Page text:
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Winter hen health

Lisa Mancell at Farmgate Feeds gives her top tips on poultry care over the colder months.  

After moulting season and with the colder months upon us we need to pay close attention to the health and comfort of our flock, making adaptations to support their wellbeing over winter.

Nutrition  

Your hens feed should contain all the necessary proteins, vitamins and minerals which will support them throughout the year. If we reach a particularly cold period, you can supplement the birds daily feed allowance with some mixed corn to deliver extra calories. Your hens will typically be able to eat slightly less in the morning and more in the afternoon and so any supplementary feed is best fed in the afternoon to fill them up before bedtime, keeping them warmer at night. But stick to the same daily quantity of compound pellets if you do this as the pellets contain all the important daily nutrient allowance.

Farmgate Feeds Layers Pellets and Mash support egg production with natural ingredients to provide optimum performance and efficiency. Fortified with vitamins, minerals and trace elements to provide excellent egg quality, with natural yolk pigments, marigold and paprika, to help deliver a deep rich yolk colour. Essential fatty acids help improve gut and overall bird health with a high cereal inclusion and balanced nutrient content for optimum performance.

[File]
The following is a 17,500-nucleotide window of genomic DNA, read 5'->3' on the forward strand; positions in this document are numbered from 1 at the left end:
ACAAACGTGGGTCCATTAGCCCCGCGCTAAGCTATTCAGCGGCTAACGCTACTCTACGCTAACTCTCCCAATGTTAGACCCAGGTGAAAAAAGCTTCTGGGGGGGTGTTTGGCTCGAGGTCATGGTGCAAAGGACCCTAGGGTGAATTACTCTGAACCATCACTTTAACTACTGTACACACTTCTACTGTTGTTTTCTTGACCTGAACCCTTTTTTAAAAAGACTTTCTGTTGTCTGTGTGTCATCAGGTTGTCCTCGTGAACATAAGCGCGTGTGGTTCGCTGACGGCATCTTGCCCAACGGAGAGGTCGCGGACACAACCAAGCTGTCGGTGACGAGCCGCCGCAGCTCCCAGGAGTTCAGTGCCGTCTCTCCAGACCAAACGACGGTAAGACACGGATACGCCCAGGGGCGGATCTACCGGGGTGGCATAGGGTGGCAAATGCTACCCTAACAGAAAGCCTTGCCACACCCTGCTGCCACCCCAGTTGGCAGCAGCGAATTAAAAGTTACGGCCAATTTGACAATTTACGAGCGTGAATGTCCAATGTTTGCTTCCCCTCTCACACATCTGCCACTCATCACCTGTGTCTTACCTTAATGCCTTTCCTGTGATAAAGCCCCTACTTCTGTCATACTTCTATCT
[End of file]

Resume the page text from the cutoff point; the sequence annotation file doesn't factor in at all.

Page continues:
Farmgate Feeds Layers Pellets and Mash support egg production with natural ingredients to provide optimum performance and efficiency
Farmgate Feeds Layers Pellets and Mash support egg production with natural ingredients to provide optimum performance and efficiency

Cosy coop

The shortened daylight hours and the winter months will lead to slower egg production. To encourage egg laying, you can extend the daylight hours by adding an artificial lightbulb in your hen’s coop. They will need no more than 10 hours of daylight per day so, if you can, fit a timer so they are not over stimulated, and consider that some older birds may be needing a “rest” and you may have immature birds which you don’t want to bring into lay too soon.

If you are undertaking any building or maintenance to the hen house this is a good time to ensure its free from any draughts. Although it’s important to keep draughts out, try to avoid the temptation to over-insulate the coop as ventilation is important to keep the air inside fresh and to remove moisture which could cause the building to sweat – a dry house will be a much a healthier place for your hens, and provided they are kept dry their feathers are a remarkable insulation for them.